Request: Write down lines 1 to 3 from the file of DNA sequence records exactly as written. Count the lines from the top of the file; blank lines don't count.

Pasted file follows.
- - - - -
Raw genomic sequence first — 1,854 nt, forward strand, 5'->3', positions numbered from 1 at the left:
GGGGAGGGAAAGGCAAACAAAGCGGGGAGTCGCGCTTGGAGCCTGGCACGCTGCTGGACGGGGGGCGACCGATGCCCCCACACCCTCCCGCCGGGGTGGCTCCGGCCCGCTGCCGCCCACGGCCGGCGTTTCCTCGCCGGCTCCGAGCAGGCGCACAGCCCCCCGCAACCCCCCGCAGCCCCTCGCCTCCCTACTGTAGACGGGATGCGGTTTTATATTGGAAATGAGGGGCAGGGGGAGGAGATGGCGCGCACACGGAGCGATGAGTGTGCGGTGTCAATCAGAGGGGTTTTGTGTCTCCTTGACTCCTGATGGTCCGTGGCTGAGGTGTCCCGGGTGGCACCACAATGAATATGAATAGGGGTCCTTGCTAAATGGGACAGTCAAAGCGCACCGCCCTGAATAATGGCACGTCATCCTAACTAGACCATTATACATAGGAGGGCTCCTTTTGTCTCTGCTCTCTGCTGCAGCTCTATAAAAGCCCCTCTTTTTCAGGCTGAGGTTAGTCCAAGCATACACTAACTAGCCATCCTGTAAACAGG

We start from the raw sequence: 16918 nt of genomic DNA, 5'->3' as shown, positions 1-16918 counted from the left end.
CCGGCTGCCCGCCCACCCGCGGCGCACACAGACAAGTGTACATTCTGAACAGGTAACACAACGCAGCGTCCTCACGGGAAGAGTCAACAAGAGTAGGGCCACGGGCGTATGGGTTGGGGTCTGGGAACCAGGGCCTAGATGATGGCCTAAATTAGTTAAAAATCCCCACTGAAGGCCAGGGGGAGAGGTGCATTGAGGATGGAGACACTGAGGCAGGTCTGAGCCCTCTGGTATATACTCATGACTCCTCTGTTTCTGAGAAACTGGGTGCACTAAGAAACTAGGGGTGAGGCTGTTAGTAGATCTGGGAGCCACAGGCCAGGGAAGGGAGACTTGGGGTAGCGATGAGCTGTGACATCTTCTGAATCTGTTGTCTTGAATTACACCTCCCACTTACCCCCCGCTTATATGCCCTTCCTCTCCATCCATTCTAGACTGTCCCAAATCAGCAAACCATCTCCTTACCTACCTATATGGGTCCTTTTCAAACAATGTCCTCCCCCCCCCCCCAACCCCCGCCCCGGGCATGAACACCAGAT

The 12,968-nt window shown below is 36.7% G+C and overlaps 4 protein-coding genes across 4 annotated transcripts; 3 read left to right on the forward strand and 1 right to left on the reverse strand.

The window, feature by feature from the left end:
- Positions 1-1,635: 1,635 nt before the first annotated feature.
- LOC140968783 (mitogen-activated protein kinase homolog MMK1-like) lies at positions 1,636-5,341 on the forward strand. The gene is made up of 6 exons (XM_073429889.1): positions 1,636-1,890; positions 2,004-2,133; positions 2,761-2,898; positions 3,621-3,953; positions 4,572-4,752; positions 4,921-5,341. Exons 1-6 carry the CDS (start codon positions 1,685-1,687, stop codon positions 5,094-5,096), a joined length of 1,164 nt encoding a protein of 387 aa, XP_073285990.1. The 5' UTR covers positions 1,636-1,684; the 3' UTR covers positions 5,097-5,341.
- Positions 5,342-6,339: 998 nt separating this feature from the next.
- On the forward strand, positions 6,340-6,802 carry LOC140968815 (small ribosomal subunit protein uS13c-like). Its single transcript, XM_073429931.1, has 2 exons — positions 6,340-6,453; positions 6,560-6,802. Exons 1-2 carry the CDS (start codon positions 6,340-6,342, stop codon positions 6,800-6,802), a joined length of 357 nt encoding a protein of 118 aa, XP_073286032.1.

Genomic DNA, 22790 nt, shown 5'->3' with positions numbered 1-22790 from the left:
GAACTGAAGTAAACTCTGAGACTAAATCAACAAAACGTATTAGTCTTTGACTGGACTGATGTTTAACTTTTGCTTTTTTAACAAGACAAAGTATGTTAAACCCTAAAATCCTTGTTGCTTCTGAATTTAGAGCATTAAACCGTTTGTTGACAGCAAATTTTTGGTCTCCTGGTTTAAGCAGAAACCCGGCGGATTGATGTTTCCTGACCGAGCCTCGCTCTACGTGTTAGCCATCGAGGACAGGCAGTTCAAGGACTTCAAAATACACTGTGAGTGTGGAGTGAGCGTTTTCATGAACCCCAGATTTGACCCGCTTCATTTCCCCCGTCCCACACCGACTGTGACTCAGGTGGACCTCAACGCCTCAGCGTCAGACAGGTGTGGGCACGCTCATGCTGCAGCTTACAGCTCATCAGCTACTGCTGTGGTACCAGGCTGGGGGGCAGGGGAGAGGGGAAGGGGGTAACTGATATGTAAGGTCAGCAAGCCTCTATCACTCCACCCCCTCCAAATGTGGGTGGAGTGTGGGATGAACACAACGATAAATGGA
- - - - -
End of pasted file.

Raw genomic sequence first — 1,854 nt, forward strand, 5'->3', positions numbered from 1 at the left:
GGGGAGGGAAAGGCAAACAAAGCGGGGAGTCGCGCTTGGAGCCTGGCACGCTGCTGGACGGGGGGCGACCGATGCCCCCACACCCTCCCGCCGGGGTGGCTCCGGCCCGCTGCCGCCCACGGCCGGCGTTTCCTCGCCGGCTCCGAGCAGGCGCACAGCCCCCCGCAACCCCCCGCAGCCCCTCGCCTCCCTACTGTAGACGGGATGCGGTTTTATATTGGAAATGAGGGGCAGGGGGAGGAGATGGCGCGCACACGGAGCGATGAGTGTGCGGTGTCAATCAGAGGGGTTTTGTGTCTCCTTGACTCCTGATGGTCCGTGGCTGAGGTGTCCCGGGTGGCACCACAATGAATATGAATAGGGGTCCTTGCTAAATGGGACAGTCAAAGCGCACCGCCCTGAATAATGGCACGTCATCCTAACTAGACCATTATACATAGGAGGGCTCCTTTTGTCTCTGCTCTCTGCTGCAGCTCTATAAAAGCCCCTCTTTTTCAGGCTGAGGTTAGTCCAAGCATACACTAACTAGCCATCCTGTAAACAGG

We start from the raw sequence: 16918 nt of genomic DNA, 5'->3' as shown, positions 1-16918 counted from the left end.